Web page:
I'm trying to follow the rest of the debate. I don't know if Krugman still believes the textbook story of the money multiplier, but is this an accurate summary of where things ended up?

Fullwiler: Central banks can target interest rates not quantity of reserves.

Krugman: No, they can target either, just not both at the same time. They targeted the later in the early eighties.

Fullwiler: No, they tried and failed to target the later in the early eighties. Targeting the later proved to be unstable and was abandoned for this reason.

Rowe/Hegel: Targeting the former is targeting the later because of inflation!

anon: yes, there are legal capital requirements. I don't see how they create a multiplier. Central banks don't normally (to my knowledge) use changes in capital ratios as an instrument of monetary policy (maybe China??). It's more about financial stability, and so the government doesn't need to bail out bust banks.

anon: and yes, the rest of your comment sounds roughly right.

Paul - he is saying it's about the PRICE of reserves, not the QUANTITY of reserves. And endogenous money people have been saying that all along.

curiositykilledmycat:

The funding I was referring to was where the reserves that the banks are required to hold come from. According to the MMT model as I understand it since banks make loans and then go later to get the reserves deposits and reserves are not a constraint on lending. My point is the "funding" for those reserves kept at the Fed comes from somewhere (deposits, interbank market etc.) If the cost of that funding increases then loans either become more expensive for the borrower (banks charge a higher IR to maintain their margin) or the loan becomes less profitable. In either case reserves can still act as a constraint on lending even if they are gotten after the fact insofar as they have implications for profitability.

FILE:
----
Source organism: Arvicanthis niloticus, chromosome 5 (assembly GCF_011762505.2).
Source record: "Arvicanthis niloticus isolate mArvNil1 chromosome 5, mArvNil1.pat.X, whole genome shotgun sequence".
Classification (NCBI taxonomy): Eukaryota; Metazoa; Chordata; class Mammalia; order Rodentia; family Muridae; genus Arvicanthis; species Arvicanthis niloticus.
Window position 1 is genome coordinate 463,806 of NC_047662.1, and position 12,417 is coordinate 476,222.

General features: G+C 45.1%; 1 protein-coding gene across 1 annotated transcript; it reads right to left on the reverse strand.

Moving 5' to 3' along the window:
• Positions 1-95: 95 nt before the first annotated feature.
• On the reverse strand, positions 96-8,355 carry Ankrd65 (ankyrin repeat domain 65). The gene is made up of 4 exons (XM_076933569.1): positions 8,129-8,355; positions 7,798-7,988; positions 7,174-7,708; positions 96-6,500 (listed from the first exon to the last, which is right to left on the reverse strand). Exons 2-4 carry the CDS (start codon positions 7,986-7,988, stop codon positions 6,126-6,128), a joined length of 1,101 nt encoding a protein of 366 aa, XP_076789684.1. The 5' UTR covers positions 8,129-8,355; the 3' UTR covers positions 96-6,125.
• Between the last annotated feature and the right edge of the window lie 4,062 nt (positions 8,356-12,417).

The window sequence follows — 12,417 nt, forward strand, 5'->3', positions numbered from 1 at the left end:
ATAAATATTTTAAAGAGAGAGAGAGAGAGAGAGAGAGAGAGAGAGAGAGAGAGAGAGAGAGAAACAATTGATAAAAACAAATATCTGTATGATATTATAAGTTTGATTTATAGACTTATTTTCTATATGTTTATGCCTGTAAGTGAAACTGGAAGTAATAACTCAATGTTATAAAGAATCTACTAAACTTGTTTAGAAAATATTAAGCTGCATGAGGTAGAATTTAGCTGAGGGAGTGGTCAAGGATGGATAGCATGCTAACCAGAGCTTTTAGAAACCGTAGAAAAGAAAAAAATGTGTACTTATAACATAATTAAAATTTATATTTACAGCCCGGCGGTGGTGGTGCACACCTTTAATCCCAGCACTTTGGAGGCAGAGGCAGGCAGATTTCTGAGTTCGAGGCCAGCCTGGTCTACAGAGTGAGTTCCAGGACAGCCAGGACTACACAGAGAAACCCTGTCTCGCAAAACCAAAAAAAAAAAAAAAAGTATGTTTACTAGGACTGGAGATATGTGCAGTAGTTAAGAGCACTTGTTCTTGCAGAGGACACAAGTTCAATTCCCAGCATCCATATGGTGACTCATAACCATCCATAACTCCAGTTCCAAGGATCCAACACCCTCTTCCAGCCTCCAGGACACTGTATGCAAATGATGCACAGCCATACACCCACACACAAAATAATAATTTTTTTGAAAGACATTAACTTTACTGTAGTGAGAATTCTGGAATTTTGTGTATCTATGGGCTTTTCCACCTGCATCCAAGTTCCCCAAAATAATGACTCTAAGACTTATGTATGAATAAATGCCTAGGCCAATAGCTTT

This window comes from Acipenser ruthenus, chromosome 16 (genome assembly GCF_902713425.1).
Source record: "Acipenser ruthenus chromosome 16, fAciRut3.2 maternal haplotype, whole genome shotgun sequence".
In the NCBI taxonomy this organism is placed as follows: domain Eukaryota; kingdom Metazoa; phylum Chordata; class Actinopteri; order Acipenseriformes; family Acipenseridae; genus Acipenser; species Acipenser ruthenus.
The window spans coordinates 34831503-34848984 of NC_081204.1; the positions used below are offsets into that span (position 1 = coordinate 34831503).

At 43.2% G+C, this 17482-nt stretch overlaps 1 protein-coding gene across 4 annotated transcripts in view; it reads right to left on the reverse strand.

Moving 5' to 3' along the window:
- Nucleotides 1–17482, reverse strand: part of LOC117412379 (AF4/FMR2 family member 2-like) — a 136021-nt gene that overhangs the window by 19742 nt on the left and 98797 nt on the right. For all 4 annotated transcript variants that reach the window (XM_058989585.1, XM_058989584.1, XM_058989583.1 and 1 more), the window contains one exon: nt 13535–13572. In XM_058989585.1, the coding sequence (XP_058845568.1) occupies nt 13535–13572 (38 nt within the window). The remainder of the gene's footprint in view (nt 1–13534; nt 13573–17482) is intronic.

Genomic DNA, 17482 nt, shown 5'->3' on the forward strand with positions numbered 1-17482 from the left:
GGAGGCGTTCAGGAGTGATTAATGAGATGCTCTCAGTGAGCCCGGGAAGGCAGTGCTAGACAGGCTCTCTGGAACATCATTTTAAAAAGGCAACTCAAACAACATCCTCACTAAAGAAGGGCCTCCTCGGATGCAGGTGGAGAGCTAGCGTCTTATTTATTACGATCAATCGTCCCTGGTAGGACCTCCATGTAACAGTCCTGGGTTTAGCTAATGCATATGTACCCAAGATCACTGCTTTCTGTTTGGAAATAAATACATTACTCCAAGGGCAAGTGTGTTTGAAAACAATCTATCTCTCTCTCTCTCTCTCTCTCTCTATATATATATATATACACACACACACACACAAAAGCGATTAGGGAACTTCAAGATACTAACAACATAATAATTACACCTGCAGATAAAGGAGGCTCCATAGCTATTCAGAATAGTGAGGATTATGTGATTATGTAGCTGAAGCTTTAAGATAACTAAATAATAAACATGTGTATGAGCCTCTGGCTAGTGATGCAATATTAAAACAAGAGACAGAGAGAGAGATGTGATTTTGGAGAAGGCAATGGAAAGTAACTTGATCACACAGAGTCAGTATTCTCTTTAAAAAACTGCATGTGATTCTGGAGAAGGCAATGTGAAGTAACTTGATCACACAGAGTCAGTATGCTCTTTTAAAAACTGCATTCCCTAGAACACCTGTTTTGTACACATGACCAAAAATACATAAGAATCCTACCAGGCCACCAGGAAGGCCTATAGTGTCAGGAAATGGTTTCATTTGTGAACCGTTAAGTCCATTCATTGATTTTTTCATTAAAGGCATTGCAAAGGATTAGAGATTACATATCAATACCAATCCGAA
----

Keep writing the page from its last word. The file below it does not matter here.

wh10:

You don't think quantity and price are related?

curiositykilledmycat: "... reserves do not "fund" anything. they are not "funding". They are a requirement that needs to be held to satisfy reserve requirements"

Canada has no reserve requirements. Neither does NZ or Sweden, IIRC.

Nick's post said: "Assuming a non-corridor system, if the central bank one day decided to increase the monetary base, and if this monetary base exceeded the amount of reserves that the banking system was willing to hold, then it would cause the overnight rate to drop to near zero. So the textbook story is a non-starter."

Not really. That's where the textbook story would get started. With the overnight rate suddenly dropping to near 0%, commercial banks would want to expand loans and deposits, etc."

So lower interest rates are about more debt???

And, "and the process would continue until the increased demand for the monetary base pushed the overnight rate back up to where they don't want to expand loans and deposits any more."

If the reserve requirement is zero and people use the demand deposit(s) as medium of exchange so no one demands more currency, is there zero upward pressure on the central bank overnight rate?

anon said: "Nick,

Could you explain how capital and leverage requirements limit bank lending? If MMT is right and deposits and reserves don't constrain lending by a multiplier could you still get a multiplier-like story from captial and leverage requirements?